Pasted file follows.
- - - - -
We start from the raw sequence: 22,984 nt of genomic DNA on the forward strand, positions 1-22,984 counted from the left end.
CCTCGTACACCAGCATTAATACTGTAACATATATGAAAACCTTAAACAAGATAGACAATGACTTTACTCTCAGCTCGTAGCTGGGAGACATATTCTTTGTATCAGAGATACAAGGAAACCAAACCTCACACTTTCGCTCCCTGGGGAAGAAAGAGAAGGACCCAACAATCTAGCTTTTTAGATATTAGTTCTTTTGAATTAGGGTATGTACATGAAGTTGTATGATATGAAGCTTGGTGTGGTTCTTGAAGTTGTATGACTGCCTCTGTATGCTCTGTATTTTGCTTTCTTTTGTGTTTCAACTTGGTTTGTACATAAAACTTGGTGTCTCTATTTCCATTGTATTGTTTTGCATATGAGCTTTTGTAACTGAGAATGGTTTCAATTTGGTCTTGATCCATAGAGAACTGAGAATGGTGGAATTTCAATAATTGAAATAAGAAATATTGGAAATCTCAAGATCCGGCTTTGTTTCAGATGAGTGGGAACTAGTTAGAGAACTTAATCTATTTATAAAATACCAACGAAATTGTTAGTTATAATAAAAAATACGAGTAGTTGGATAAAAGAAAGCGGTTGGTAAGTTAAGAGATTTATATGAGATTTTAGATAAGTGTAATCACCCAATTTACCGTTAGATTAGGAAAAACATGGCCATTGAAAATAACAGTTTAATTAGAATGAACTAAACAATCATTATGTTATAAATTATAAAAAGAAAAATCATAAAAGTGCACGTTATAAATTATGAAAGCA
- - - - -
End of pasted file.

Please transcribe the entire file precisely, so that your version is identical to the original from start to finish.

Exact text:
We start from the raw sequence: 22,984 nt of genomic DNA on the forward strand, positions 1-22,984 counted from the left end.
CCTCGTACACCAGCATTAATACTGTAACATATATGAAAACCTTAAACAAGATAGACAATGACTTTACTCTCAGCTCGTAGCTGGGAGACATATTCTTTGTATCAGAGATACAAGGAAACCAAACCTCACACTTTCGCTCCCTGGGGAAGAAAGAGAAGGACCCAACAATCTAGCTTTTTAGATATTAGTTCTTTTGAATTAGGGTATGTACATGAAGTTGTATGATATGAAGCTTGGTGTGGTTCTTGAAGTTGTATGACTGCCTCTGTATGCTCTGTATTTTGCTTTCTTTTGTGTTTCAACTTGGTTTGTACATAAAACTTGGTGTCTCTATTTCCATTGTATTGTTTTGCATATGAGCTTTTGTAACTGAGAATGGTTTCAATTTGGTCTTGATCCATAGAGAACTGAGAATGGTGGAATTTCAATAATTGAAATAAGAAATATTGGAAATCTCAAGATCCGGCTTTGTTTCAGATGAGTGGGAACTAGTTAGAGAACTTAATCTATTTATAAAATACCAACGAAATTGTTAGTTATAATAAAAAATACGAGTAGTTGGATAAAAGAAAGCGGTTGGTAAGTTAAGAGATTTATATGAGATTTTAGATAAGTGTAATCACCCAATTTACCGTTAGATTAGGAAAAACATGGCCATTGAAAATAACAGTTTAATTAGAATGAACTAAACAATCATTATGTTATAAATTATAAAAAGAAAAATCATAAAAGTGCACGTTATAAATTATGAAAGCA